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Chat: Jim Baker

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Welcome to Baseball Prospectus' Tuesday January 22, 2008 7:00 PM ET chat session with Jim Baker.


Jim Baker writes "Prospectus Matchups" for Baseball Prospectus.

Jim Baker: On this, the fifth anniversary of David Ortiz signing with the Boston Red Sox, I bid you good evening and also add, welcome to the chat.

GBSimons (Georgia): 7:00 PM ET? There's that famous West Coast bias! Why couldn't you make it 1:00 PM ET so the whole country can goof off at work? And here I thought you were "fan friendly."

Jim Baker: These things would be a lot easier if we lived in one of those one time zone countries. You can't please everyone, try as we might. I also don't like being a party to lowered productivity in the workplace, although I understand that that is where most internet perusing takes place.

ajmorriso (Chicago): Rumormongers have the Cubs offering a 7 for 2 deal with Baltimore for Roberts and Bedard which would likely turn the Cubs farm system into more of a wasteland. Depending on the specifics, aren't the Cubs in the right position (vets signed long-term, weak NL, weaker NL Central)to overpay in a trade to win right now?

Jim Baker: The Cubs are a team that can definitely take advantage of not only their own weak division, but the entire weakened league. I'm not quite sure how much longer the NL will stay on skid row, but I'm convinced it's going to last at least another season. A team that loads up and goes for broke in '08 stands a good chance of getting into the playoffs. And what's our mantra? Right -- getting there gets you into the crapshoot. If I were the Cubs, I would go for it and damn the future.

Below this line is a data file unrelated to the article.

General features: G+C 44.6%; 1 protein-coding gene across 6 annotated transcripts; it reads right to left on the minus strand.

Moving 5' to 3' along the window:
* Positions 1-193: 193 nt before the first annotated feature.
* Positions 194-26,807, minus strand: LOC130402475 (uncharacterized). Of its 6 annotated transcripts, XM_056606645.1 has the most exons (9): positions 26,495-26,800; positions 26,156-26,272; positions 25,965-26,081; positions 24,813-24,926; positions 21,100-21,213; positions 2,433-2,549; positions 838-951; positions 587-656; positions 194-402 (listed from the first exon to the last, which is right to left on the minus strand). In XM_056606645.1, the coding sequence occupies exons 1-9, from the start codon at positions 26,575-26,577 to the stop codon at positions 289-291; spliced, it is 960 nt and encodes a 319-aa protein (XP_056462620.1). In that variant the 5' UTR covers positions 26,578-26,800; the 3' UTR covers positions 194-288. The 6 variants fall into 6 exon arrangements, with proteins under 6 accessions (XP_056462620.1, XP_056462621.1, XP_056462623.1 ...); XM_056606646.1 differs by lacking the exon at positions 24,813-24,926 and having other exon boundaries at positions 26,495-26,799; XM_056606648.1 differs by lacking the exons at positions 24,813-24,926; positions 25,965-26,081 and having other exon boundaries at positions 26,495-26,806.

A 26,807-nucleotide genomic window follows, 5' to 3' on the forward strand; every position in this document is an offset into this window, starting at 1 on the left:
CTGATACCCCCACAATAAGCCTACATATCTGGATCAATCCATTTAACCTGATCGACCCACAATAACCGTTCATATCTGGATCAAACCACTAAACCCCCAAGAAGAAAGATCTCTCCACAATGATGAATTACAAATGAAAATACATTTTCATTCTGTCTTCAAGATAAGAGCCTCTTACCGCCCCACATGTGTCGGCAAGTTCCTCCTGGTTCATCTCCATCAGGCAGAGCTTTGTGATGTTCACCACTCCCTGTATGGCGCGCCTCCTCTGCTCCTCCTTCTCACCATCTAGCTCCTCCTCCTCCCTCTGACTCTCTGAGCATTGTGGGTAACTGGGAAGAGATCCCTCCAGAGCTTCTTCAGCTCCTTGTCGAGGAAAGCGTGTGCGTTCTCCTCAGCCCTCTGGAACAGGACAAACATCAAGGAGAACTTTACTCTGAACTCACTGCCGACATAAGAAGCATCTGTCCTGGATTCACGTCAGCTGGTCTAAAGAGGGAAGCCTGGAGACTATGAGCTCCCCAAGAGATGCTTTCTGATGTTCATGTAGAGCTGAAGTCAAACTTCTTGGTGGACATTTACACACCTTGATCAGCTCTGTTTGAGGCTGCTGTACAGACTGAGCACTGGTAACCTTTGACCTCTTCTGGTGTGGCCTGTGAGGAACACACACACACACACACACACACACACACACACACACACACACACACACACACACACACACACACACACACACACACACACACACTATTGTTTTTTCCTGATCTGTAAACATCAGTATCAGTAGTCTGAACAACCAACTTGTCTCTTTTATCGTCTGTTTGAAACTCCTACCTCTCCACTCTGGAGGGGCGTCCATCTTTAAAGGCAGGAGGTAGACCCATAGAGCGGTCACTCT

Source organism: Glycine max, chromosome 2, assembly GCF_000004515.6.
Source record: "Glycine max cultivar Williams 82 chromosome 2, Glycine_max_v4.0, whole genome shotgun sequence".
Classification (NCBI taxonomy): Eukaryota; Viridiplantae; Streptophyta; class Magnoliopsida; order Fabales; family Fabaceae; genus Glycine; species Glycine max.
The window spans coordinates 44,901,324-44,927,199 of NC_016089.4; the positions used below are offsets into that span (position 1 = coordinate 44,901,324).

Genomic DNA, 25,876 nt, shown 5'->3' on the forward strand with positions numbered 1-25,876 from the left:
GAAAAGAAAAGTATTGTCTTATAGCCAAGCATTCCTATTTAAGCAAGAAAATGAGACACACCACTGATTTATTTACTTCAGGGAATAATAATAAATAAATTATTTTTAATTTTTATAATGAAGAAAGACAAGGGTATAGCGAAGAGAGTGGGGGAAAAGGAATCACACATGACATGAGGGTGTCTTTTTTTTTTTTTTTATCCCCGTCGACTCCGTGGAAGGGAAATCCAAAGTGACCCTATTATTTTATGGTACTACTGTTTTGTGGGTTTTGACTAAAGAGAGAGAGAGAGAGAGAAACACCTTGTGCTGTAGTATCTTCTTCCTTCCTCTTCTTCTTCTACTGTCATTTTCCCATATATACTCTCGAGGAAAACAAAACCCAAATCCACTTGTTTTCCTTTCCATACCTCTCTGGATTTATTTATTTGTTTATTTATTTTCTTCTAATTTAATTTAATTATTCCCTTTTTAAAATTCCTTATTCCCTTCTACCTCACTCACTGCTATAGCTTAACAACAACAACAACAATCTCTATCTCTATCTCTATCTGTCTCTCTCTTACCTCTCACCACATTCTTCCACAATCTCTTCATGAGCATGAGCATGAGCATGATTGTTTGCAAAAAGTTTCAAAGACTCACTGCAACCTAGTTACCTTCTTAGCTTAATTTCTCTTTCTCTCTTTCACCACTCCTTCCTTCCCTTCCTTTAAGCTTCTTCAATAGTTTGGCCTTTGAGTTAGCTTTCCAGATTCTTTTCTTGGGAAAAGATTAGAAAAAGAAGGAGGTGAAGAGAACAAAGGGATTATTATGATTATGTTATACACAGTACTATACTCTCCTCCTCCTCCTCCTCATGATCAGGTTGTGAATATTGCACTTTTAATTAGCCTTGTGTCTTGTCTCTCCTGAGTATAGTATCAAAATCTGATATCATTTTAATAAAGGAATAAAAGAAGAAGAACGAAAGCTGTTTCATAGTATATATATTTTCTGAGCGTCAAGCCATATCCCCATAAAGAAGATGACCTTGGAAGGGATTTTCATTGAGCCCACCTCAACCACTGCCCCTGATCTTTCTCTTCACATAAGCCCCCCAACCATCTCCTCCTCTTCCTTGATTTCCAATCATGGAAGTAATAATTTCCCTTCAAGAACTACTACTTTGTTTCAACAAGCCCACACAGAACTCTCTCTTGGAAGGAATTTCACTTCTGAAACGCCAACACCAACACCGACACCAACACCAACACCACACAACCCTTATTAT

TGisriel (Baltimore): As an Oriole fan, I am curious about what is known about the best way to rebuild a team. Traditionally there is the tear it down to build it up model. With the reluctance of teams to give up prospects these days, I wonder whether that is the best way to go. Do you have any thoughts?

Jim Baker: Coming right back with one from the other side of the proposed trade...The best way to rebuild a team is to have, at the very least, semi-competent ownership. An an Orioles fan, no amount of rooting or praying is going to change your ownership situation. That has got to be frustrating. (Wait, I know that feeling, having been a football Cardinals fan all my life...) There is really no "best way," I don't think. Well-spent money on free agents and intelligent re-signings can get a team where it wants to be. Mixing homegrown talent with imports works. The teardown and build-up you suggest has also worked. It's just a matter of having the right people making the decisions and being allowed to make those decisions. Some luck always helps, too. So, if you want to tear down and build up in Baltimore, start on the top floor.

gradyjerome (New Bern, NC): Can you suggest any free-agent outfielders the Orioles might go after who promise greater productivity than does Corey Patterson?

Jim Baker: Well, there's that Bonds fellow...I'm looking at the list and it's not promising. What are your thoughts on Shawn Green? How about Luis Gonzalez? Roger Cedeno? Richard Hidalgo? How about a return visit from Sammy Sosa? I'd take a pass on just about everyone, really. I'd invite some of them to camp, but I wouldn't be going out of my way to sign anyone on that list, except for Bonds who will still be more productive than most.